Discharge measurements at Hannigalp

The two studied winters had very different weather conditions. Winter 2000/01 was characterized by early snow (60 cm were measured at Hannigalp on 1st November) and a thick snowpack. As a result, the soil remained unfrozen until the end of the snowmelt period. The next winter, a deep and persistent soil frost built up. In late autumn 2001, cold air temperatures (average of—13 °Cin

December) were recorded. As the snow cover was shallow (5 cm in November and December), the soil froze to a depth of 50 cm (Figure 7.6). At the end of the snowmelt, the frozen layer thawed only slowly so that the ground was still frozen to a depth of 45 cm on 15 May.

Discharge was influenced by the physical state of the soil. Under unfrozen conditions, the soil infiltration capacity was high, and the meltwater infiltrated entirely into the ground. As a result, no lateral flow1 was recorded in spring 2001 (Figure 7.6). Under frozen conditions, a significant amount of meltwater was collected as surface and subsurface runoff. The soil infiltration capacity was

1In this text, the term lateral flow refers to both surface and subsurface runoff

- Subsurface runoff measured

- Subsurface runoff simulated

- Accum. subsurf. runoff measured

---- Accum. subsurf. runoff simulated

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Figure 7.7 Simulated and measured subsurface runoff and surface runoff (daily fluxes and total accumulation) for spring 2002 at Hannigalp

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Figure 7.7 Simulated and measured subsurface runoff and surface runoff (daily fluxes and total accumulation) for spring 2002 at Hannigalp reduced by the pore ice and the presence of a basal ice sheet. This ice sheet built up in March 2002 when a first snowmelt event wetted the whole snowpack. During the main snowmelt, at the end of April 2002, approximately 30% of the total meltwater ran off as lateral flow. When no basal ice sheet was present, the snowmelt discharge was only marginally influenced by the soil frost. This was observed after the massive snowfall (54 cm) in May 2002, which recovered an already bare soil (i.e. no basal ice), the meltwater infiltrated entirely into the ground, despite the fact that the soil was still frozen below a depth of 10 cm.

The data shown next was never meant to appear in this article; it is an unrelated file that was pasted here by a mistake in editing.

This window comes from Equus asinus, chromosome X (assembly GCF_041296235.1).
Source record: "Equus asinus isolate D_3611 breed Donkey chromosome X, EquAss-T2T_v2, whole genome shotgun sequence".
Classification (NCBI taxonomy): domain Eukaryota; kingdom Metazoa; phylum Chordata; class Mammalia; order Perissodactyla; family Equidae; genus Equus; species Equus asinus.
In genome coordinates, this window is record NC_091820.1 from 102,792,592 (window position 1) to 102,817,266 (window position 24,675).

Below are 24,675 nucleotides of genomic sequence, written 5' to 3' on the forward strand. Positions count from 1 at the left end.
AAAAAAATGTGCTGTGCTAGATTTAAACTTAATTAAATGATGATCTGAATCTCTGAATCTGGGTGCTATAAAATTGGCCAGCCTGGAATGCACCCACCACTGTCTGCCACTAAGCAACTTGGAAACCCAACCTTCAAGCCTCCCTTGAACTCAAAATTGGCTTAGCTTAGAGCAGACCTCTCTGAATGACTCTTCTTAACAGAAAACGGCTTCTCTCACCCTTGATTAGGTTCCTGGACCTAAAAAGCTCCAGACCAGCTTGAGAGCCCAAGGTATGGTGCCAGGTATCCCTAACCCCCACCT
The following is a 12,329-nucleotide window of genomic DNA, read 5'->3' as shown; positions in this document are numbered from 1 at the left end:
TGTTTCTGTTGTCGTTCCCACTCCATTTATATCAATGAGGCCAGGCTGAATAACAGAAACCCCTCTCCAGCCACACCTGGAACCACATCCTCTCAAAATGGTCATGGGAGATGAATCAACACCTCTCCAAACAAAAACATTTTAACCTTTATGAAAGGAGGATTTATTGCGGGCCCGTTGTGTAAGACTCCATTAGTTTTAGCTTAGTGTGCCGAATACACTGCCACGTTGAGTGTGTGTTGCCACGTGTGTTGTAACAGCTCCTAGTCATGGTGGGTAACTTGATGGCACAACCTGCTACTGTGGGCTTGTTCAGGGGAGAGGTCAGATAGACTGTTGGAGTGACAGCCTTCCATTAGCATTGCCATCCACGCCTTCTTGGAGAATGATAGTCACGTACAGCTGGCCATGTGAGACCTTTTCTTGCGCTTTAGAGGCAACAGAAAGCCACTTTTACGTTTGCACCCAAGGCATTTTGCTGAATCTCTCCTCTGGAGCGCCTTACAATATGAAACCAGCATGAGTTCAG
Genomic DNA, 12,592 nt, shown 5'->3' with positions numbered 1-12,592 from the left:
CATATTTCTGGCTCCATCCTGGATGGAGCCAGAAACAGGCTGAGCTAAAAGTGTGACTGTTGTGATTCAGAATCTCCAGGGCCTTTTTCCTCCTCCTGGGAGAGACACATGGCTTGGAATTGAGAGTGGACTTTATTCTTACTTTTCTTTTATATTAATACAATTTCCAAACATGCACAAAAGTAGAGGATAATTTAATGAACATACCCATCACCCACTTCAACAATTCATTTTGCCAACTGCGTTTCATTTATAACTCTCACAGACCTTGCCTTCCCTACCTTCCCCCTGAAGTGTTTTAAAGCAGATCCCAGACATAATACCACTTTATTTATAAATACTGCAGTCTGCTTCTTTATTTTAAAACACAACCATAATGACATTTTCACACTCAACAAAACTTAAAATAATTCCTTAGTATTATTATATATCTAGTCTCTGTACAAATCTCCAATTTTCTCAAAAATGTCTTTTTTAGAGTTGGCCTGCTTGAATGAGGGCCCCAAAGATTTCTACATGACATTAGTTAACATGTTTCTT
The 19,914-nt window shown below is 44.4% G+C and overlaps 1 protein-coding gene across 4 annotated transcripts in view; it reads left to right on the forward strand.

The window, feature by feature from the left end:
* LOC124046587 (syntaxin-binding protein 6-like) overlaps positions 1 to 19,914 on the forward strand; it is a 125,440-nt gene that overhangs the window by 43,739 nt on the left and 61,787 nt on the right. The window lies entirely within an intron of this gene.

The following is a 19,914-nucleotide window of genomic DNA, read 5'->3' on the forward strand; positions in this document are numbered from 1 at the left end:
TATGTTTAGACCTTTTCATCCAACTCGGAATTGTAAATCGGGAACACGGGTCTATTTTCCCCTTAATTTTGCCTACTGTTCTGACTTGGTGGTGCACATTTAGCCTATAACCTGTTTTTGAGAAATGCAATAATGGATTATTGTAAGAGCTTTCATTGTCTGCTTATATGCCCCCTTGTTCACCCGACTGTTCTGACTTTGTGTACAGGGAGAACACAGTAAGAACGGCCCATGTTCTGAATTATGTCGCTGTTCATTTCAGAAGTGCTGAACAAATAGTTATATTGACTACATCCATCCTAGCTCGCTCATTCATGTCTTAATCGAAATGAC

At Gd St Bernard, the discharge patterns showed a similar behavior in both years. However, because of the steeper slope and to the more intense snowmelt (southerly exposure), a larger portion of meltwater ran off as surface flow. In total, 10% of the meltwater ran off as lateral flow during the first unfrozen winter, whereas this proportion increased to 40% vol. during the frozen winter 2001-02. Similarly to Hannigalp, the presence of a basal ice sheet was the main reason for the increase in the surface runoff.

The COUP-model accurately reproduced the timing and intensity of the surface and subsurface discharge during the main snowmelt event in spring 2002 (Figure 7.7). However, no discharge from the snowpack was simulated during the first snowmelt event in early April 2002, resulting in a slight shift (one day) in the lateral flow during the final snowmelt. At the onset of the final melt period, the simulated soil was still too dry compared to the measurements, and therefore all meltwater was able to infiltrate into the ground. Consequently, in a second run the soil infiltration capacity was reduced to account for the presence of basal ice, which steadily increased the surface runoff.

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